How to take care of your personal finances after a layoff

How to take care of your personal finances after a layoff

Getting laid off can throw you for a loop, financially and emotionally. In the weeks after you’ve cleaned out your cubicle, when you find yourself living on dwindling severance, it can be easy to get into a funk about your future prospects. That is, if you’re not blowing your budget on full-blown funemployment.

But that wasn’t the case for Celeste an Atlanta-based project manager. Earlier this summer, when she was downsized from her job at a healthcare technology company where she’d worked for five years, she hit the ground running to figure out her financial plan and next steps in her career. Celeste, 29, spoke to about her experience.

So you got laid off. That stinks. What were your first thoughts, financially?

My first thoughts were about health insurance. I have a chronic disease that requires more than $1,000 a month to regulate without coverage. I tried to work with my former employer to figure something out—even went so far as to volunteer to work for free if I could keep my benefits—but had no luck there. The most straightforward option was COBRA, but that would also require that I pay $800 a month before copays, which would still ultimately be unsustainable.

I ended up reaching out to my doctor, and she was an incredible help! She immediately rewrote my prescriptions to allow me to call in refills before I lost coverage. We’re also working together to get me on a program for discounted medicine, which will be a life-changer.

That’s one of the main things I’ve learned from all this: Don’t be afraid to ask for help!

Once you worked things out in terms of health coverage—which is critical—what were your next steps?

I got organized! I broke out an old planner that had been sitting on my bookshelf, and immediately wrote out things to accomplish every day for several weeks. The goals were split according to level of importance: An urgent task might be filing my unemployment claim, a less urgent task might be rummaging through my closet for interview outfits. Then I tried to accomplish as many tasks as possible each day. This really helped me avoid getting complacent and sitting around the house feeling sorry for myself. I tried to stick to a 9 to 5 schedule as much as possible, making sure I kept nights and weekends free to relax and maintain a social life.

I also immediately put an “emergency” budget into place. I sat down with my partner and calculated money coming in from his job, our savings, and my severance, plus money outflow to our bills and monthly expenses. Once we crunched the numbers, we realized that after some adjustments, we could actually cover everything for longer than we thought. I also did a bunch of little things: called in some small “friend debts” people owed me, cancelled subscription services I didn’t need (so long, Birchbox!), and finally took care of a bunch of online purchases I’d been meaning to return.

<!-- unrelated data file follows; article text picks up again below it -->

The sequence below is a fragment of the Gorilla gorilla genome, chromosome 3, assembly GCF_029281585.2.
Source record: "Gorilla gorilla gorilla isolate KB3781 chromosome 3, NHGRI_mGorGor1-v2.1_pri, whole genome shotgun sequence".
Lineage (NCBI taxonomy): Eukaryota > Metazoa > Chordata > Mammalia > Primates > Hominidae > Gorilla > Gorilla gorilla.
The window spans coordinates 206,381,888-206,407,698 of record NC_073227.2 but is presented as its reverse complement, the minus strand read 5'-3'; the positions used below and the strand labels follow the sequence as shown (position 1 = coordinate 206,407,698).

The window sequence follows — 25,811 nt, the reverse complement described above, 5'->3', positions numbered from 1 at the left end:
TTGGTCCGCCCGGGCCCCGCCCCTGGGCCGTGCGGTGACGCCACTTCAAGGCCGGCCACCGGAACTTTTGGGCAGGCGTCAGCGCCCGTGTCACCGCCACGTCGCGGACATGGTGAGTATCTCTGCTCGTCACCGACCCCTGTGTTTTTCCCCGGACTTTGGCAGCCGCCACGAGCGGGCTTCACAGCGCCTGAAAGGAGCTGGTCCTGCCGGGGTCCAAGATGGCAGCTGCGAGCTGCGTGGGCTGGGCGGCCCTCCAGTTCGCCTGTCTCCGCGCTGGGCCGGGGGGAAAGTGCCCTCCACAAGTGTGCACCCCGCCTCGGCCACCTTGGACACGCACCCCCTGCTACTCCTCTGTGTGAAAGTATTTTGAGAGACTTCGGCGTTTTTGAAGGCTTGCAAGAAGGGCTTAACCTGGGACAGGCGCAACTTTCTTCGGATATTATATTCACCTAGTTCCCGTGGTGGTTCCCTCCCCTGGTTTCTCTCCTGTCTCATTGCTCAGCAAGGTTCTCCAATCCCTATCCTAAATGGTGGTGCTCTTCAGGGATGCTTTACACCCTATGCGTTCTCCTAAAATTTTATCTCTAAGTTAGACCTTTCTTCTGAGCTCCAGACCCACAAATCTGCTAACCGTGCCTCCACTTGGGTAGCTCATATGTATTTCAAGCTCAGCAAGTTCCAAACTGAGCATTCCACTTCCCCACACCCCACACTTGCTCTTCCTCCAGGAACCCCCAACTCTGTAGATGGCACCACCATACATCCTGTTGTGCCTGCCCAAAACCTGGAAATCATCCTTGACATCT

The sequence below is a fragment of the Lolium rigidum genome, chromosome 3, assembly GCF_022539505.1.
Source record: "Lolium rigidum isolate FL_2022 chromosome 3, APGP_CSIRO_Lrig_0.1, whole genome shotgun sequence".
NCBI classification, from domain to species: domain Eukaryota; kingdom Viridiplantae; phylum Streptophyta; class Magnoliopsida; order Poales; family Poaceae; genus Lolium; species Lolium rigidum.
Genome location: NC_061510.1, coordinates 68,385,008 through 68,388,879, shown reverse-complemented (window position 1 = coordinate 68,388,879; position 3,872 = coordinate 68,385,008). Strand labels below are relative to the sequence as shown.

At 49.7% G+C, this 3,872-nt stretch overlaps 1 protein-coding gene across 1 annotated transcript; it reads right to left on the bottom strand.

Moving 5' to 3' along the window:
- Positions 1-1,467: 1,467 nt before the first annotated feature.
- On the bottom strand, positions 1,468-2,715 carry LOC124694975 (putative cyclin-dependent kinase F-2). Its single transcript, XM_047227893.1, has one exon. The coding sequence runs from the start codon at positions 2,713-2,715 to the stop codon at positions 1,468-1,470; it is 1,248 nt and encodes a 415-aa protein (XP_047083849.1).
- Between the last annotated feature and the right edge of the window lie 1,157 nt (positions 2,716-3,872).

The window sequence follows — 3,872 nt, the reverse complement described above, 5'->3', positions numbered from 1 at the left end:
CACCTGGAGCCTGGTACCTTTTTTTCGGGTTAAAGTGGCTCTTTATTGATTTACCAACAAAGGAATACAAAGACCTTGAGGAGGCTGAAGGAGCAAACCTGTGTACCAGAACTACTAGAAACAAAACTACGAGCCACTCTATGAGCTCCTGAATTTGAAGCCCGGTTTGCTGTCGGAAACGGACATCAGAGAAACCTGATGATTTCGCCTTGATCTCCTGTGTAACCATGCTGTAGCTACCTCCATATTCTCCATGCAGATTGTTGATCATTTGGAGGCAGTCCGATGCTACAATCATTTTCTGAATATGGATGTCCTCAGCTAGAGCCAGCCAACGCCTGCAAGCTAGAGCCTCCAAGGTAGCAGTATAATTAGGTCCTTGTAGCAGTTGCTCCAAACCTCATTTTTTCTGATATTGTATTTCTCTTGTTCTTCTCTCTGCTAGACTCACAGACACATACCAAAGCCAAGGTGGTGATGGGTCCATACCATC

Kudos on remembering the small stuff. It adds up! And it’s great that you thought of “friend debts.”

Yeah, I bought DragonCon tickets for a few people a couple months back, so I had to give out some gentle reminders. But now I can actually go to without worrying about the cost of really expensive lunch at the cafeteria! (Buying lunch at science fiction conventions is notoriously expensive.)

How has the job search been going?

The day after I was let go, news of my company’s layoffs started spreading in my network. I woke up the next morning with dozens of messages and emails from friends and colleagues, all of whom wanted to help out. People sent me URLs on LinkedIn, passed along names of recruiters they’ve worked with, informed me of openings in their companies, and volunteered to be references. It was an incredible reminder that if you work hard and are a decent person, all will end up coming back to you—something I ended up jokingly calling “passive networking.” With all of this support, all I had to do was finish updating my résumé and send it out.

A former client at my old job contacted me about an opportunity to work for them, so after being flown out for an interview last week I’m hoping to hear something back from them soon!

How would you say your financial mindset changed since your layoff?

Drastically. I’ve never been good with finances and budgeting because it seemed so intimidating. This sudden change in my life forced me to confront a lot of those anxieties and fears head-on, and I actually found out it’s not so bad!

Me and my partner have been together for years but have always had difficulty talking comfortably about things like our credit scores and our savings. Now we’re able to discuss money way more easily, and start planning our financial future in a way that doesn’t fill us both with anxiety.

I’ve also learned about a dozen different recipes involving canned black beans, which are a delicious and inexpensive source of protein.

Mmm…enchiladas. Seriously, cooking at home is a no-brainer for saving money. Any advice you would give to someone to prepare financially for the possibility of a layoff? 

Get a good budget in place now! I wish I had been putting more in my savings every month while I was working. I am lucky enough to have a safety net and amazing friends and family, but I wish I had spent a little less money at Forever 21.

(Quotes have been edited for style and length.)

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